If you can provide these three things to a child, whether you created them or not – if you can open your heart up to a small life that has lost its way and needs someone to take their hand and hold it tight and say ‘I’ve got you….if you fall, I will pick you up….if you’re sad, I will comfort you…if you’re happy, I will be happy with you…for the rest of my life’….you can be a parent to a child in foster care.

Parenting is not for everyone. I know plenty of people with no desire to raise a child whatsoever, and that’s fine….it doesn’t ‘surprise’ or ‘mystify’ me why someone would choose to NOT be a parent, as much as I have long known I did wish to be one.  It takes a lot to be a parent, no matter how you became one.  Some days, I’m SuperDaddy, when I have endless patience and nurturing in me…some days, I’m Snidely Whiplash…the villain of the piece….and I have little to no tolerance for the daily shenanigans they pull…and I yell….as much as I don’t want to yell. Most days, though, I fall somewhere in between these two descriptors.  

Every 13 minutes a child is abused or neglected.  In the time it took me to write this blog post, forty-five minutes, three children were either abused or neglected. The 2010 estimated figure is that there were more than 38,000 children who were victims of abuse or neglect in Massachusetts alone.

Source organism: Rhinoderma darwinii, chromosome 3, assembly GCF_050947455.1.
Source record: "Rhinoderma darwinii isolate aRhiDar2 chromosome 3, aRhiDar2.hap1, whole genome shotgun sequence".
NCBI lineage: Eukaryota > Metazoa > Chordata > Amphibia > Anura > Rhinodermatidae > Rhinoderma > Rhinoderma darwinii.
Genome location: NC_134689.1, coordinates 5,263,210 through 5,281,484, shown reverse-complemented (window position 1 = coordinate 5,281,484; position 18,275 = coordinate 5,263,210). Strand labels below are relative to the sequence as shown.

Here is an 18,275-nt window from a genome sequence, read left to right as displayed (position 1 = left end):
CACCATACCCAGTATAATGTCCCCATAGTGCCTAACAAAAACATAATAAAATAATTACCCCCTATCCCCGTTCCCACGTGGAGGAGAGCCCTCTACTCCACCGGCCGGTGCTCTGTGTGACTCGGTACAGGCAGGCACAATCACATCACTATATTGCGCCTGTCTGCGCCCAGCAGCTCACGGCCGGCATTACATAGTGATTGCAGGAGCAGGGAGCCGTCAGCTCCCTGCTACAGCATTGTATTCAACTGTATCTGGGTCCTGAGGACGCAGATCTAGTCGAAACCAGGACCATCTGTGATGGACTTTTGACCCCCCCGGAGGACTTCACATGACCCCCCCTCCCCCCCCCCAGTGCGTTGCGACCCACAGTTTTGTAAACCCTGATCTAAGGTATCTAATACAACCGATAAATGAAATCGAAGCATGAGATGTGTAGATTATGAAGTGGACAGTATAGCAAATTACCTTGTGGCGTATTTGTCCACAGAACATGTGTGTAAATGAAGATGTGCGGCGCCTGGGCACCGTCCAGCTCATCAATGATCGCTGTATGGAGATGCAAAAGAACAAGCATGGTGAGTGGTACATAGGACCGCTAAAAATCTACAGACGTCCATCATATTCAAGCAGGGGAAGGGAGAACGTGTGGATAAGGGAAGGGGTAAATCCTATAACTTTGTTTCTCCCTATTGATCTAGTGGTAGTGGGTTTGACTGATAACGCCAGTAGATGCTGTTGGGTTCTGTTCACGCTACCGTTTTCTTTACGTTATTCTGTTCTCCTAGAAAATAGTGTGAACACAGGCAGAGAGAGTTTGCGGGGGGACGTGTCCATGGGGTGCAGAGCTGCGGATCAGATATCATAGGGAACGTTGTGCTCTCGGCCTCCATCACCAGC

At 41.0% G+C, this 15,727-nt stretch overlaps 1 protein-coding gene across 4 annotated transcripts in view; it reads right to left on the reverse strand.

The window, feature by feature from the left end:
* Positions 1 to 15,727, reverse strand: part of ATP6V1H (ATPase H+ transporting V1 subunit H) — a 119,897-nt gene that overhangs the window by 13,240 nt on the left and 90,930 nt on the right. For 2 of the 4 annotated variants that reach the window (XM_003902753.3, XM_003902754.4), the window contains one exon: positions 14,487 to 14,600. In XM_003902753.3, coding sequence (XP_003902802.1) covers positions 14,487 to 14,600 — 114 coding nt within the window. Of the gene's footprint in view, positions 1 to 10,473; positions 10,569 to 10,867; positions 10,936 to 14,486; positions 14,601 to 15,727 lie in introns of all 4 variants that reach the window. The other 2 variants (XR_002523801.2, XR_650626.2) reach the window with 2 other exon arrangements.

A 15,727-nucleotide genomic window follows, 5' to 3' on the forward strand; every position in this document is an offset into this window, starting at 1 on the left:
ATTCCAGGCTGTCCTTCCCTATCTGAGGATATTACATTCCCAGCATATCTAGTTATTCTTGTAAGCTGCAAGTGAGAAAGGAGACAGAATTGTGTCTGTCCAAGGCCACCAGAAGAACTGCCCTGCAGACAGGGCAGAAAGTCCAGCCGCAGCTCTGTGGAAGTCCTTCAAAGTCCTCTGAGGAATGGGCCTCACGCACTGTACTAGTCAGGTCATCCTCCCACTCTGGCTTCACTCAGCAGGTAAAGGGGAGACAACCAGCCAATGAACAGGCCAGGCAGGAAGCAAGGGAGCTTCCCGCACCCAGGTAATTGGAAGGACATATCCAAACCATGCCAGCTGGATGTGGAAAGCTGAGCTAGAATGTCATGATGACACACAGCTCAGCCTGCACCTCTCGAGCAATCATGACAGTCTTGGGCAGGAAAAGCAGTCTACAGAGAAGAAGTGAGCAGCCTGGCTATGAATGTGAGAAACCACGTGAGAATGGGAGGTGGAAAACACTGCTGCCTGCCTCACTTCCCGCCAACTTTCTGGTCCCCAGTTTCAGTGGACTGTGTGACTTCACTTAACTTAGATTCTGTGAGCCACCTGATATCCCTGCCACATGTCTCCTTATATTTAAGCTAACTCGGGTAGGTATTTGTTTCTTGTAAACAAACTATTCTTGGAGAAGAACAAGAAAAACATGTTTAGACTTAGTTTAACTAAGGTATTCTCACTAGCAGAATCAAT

Children in foster care deserve what every child deserves. A home…safety…and love.  It’s not an easy road to parenting, but I’ve not yet found any road to parenting that didn’t have some major potholes in it.  Adopting a child from foster care can be a long, challenging, frustrating process. I won’t sugar coat that. But I also won’t sugar coat that it’s very much worth it.  

Children in foster care and foster to adoption homes grow up every day and go on to lead very productive lives.  I know a few personally, and there are millions more.  Children in foster care are short, tall, young, adolescent, happy, sad, thriving, broken, skinny, obese, black, white, talkative, silent, obedient, disrespectful, and so much more….just like all the other kids in the world.  They are as varied as the color spectrum in their personalities and mannerisms. But they all have something in common. They all want to be sure of something.  Perhaps, if this is the right method of becoming a parent for anyone who reads this blog…they might wind up being ‘sure of you’.


One thought on “Fostering

  1. libby says:

    I remember the audio from that class. I’m crying all over again thinking about it. I cry knowing that my little girl had those same thoughts and I couldn’t be there for her because I didn’t know her yet. But I thank God that she’s safe and happy and with us now.